In Cancer Patients, COVID Vaccine Immunity at 6 Months Is Similar to General Population
WEDNESDAY, Sept. 8, 2021 (HealthDay News) -- Cancer patients who get the Pfizer COVID-19 vaccine appear to maintain the same levels of antibodies as people without cancer, Israeli researchers report.
They compared the rate of COVID infections after the second dose of the Pfizer vaccine (Comirnaty) among 154 patients with solid tumors with that of 135 patients without cancer.
In all, 79% of the cancer patients had antibodies -- comparable to the 84% among study participants without cancer. Antibody levels, however, declined over the six months in both groups.
The new findings were published in the September issue of the journal Cancer Discovery.
"In our study we saw that in all outcomes, including immunogenicity [the ability of the vaccine to provoke an immune response], infectivity rate throughout the six months and safety, patients with solid tumors depicted a similar trend as the general population," lead researcher Irit Ben-Aharon said in a journal news release. She is director of the oncology division at Rambam Health Care Campus in Israel.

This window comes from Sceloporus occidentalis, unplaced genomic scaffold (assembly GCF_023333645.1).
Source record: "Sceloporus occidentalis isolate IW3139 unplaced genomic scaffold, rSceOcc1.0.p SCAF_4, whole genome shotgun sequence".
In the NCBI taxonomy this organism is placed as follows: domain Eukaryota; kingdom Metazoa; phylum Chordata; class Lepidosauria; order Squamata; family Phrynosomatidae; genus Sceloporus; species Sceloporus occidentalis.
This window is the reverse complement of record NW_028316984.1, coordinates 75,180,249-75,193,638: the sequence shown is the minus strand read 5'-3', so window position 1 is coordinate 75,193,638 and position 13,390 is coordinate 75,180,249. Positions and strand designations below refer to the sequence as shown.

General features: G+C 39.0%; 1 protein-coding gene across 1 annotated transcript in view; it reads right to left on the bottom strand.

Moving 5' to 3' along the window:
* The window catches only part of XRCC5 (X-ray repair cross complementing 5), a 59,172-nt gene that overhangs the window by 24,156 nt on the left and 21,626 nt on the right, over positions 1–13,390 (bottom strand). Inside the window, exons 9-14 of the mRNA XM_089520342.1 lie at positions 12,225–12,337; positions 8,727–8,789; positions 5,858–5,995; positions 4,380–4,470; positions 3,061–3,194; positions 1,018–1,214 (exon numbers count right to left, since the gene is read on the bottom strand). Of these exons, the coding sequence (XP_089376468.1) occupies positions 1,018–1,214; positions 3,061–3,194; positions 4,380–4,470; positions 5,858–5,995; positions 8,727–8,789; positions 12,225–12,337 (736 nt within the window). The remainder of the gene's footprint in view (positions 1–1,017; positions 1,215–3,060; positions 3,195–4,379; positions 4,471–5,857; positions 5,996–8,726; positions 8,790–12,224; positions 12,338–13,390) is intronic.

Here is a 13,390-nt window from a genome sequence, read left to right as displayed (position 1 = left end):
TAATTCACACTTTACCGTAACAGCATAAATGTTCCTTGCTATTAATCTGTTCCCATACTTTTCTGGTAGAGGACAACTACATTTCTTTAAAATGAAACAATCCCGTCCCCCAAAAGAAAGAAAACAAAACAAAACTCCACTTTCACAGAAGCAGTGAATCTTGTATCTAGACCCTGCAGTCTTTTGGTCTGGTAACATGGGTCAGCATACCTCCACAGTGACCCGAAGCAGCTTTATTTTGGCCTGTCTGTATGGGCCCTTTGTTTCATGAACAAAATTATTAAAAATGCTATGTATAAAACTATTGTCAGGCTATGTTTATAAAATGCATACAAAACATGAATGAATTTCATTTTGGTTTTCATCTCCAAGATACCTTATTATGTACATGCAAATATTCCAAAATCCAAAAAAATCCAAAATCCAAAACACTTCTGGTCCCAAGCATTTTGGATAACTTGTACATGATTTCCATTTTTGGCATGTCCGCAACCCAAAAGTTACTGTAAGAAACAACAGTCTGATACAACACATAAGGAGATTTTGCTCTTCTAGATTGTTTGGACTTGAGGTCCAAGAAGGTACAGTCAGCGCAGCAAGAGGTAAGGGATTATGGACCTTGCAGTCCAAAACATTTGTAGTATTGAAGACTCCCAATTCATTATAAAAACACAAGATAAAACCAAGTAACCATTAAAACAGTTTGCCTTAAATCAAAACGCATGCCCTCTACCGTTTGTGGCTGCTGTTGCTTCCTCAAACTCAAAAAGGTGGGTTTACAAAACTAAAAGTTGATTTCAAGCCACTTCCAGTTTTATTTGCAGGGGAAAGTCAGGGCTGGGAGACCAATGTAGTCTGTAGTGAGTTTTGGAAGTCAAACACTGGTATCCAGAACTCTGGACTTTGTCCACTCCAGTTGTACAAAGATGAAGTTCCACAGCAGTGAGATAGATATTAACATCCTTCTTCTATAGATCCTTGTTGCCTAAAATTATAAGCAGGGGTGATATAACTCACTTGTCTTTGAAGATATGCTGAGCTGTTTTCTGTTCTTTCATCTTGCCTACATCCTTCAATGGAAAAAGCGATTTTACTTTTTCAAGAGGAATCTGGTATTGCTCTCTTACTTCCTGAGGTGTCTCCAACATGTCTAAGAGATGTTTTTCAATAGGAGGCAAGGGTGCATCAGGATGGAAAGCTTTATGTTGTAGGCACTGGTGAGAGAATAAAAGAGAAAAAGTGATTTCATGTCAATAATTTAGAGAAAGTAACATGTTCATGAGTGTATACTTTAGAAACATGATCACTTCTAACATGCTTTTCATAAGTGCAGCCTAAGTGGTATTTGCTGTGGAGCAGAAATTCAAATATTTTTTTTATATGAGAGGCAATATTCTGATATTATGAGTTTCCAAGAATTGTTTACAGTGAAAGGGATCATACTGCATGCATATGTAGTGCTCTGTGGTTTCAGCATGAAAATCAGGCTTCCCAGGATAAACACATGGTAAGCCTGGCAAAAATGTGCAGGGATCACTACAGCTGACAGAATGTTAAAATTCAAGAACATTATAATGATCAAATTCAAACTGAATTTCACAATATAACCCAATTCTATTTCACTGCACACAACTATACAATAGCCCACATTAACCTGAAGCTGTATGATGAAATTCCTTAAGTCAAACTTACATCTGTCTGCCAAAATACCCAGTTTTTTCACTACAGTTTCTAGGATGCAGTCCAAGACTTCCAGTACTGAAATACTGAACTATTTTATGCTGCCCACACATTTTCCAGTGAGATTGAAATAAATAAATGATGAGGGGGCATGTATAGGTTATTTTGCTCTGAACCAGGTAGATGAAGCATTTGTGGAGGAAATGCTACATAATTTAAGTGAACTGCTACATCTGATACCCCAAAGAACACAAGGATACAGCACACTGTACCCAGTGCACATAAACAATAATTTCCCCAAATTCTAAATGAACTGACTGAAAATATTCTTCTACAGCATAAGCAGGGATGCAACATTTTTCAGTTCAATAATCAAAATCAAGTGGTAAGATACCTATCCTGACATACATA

Ben-Aharon said these data can inform recommendations for booster shots.
The National Comprehensive Cancer Network -- a nonprofit alliance of 31 U.S. cancer centers -- recommends that patients with blood cancers and those who had hematopoietic cell transplants or cellular therapy get booster shots first, followed by patients with solid tumors.
To learn more about COVID-19 vaccines, visit the U.S. Centers for Disease Control and Prevention.
SOURCE: American Association for Cancer Research, press release, Sept. 2, 2021